Of particular interest to us was the diversity of the people in the Osh bazaar. Traders from around Kyrgyzstan, Russia, Uzbekistan and China, facilitated by the multiple train stations in the surrounding area, congregate here to sell their wares.
For all you raptor fans — check this out:
Dumplings! I swear, every culture I know of has versions… These are most often spelled Manti, not Manty.
In Kyrgyzstan, we love to eat manty (dumplings) and eat it with family. Super delicious. We are glad to share recipe with the world.
From the YT description. Recipe in YT description.
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Kyrgyz folk singers still recite the lengthy verse epic Manas and other heroic and lyric poetry, often to the accompaniment of the three-stringed komuz, which is plucked like a lute.
Well, I only know what I read, but here’s some traditional Kyrgyz music played on the komuz. It looks only half-plucked to me. [4:32]
The YT description didn’t offer a local name for this; they just called it Kyrgyz Soup. It certainly looks delicious [3:12]:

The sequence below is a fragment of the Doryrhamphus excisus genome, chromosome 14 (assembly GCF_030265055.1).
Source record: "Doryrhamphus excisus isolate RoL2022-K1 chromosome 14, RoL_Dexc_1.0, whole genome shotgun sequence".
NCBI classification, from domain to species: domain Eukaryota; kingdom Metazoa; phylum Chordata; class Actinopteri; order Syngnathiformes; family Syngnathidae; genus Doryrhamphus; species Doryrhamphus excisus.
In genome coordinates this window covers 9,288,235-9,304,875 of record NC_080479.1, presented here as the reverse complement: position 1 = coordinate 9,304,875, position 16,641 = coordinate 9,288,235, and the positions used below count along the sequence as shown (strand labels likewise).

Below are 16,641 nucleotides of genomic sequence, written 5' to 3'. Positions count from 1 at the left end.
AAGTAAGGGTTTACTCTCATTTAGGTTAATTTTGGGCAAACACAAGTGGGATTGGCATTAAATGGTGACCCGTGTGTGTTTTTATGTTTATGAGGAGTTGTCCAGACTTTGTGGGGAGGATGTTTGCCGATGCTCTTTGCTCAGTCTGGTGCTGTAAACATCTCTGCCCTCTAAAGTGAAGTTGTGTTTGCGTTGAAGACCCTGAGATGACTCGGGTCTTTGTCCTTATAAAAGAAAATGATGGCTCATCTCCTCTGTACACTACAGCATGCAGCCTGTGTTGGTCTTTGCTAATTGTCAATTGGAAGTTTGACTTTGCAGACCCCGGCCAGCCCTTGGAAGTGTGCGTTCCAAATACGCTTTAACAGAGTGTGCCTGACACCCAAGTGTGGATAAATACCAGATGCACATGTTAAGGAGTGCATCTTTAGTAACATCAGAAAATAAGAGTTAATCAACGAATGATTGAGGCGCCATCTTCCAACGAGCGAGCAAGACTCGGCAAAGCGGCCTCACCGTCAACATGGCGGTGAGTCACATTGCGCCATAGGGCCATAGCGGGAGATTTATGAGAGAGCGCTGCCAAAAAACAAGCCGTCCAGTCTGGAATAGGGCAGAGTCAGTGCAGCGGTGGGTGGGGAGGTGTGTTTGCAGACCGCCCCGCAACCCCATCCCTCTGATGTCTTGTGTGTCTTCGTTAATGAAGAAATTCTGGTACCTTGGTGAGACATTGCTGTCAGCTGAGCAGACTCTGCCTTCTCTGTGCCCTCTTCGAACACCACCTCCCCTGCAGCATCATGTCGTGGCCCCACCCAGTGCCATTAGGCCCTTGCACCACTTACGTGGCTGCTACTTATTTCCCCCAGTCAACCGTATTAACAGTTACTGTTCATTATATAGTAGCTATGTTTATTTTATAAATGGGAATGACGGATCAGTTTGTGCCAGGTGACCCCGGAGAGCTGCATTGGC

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Ah, mountainous Osh:
With a remarkable five-headed crag leaping out of the very town centre, Kyrgyzstan's second city certainly has a highly distinctive visual focus. While there's little of architectural note to show for 3000 years of history, Osh's (Ош) sprawling bazaar and hospitable citizens provide an atmosphere that is far more archetypically Central Asian than you will find in Bishkek.
What a cutie!
And for dessert…
Borsok is a regional variation of a fried dough available in a number of countries in Central Asia. Made of flour, water, salt, butter, sugar, yeast, and vegetable or sunflower oil, it’s a simple dish that requires little in the way of money or culinary know-how. But it does require lots of time. Women work the ingredients into dough balls and fry them in a kazan (a wok-like frying pan) to create little golden nuggets. Families and guests eat the fried dough with butter, honey, jam, or a local version of cream cheese.
No special occasion, from weddings to holidays, is complete without tables covered in piles of borsok. But just as important, it’s prepared for devotional purposes, including honoring ancestors, bringing blessings, or as part of funeral rites. When someone dies, it is traditional to prepare borsok every Thursday for a year after their passing, as well as on the 40th day after their death and the one-year anniversary.
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In case you missed it…
Ancient Silk Road Cities #1 — Bukhara www.dailykos.com/...
Ancient Silk Road Cities #2 — Samarkand www.dailykos.com/...
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So c’mon into the cafe and grab a cuppa…
...and a nice nosh…
...and join us!
New Day Cafe is an open thread. What do you want to talk about today?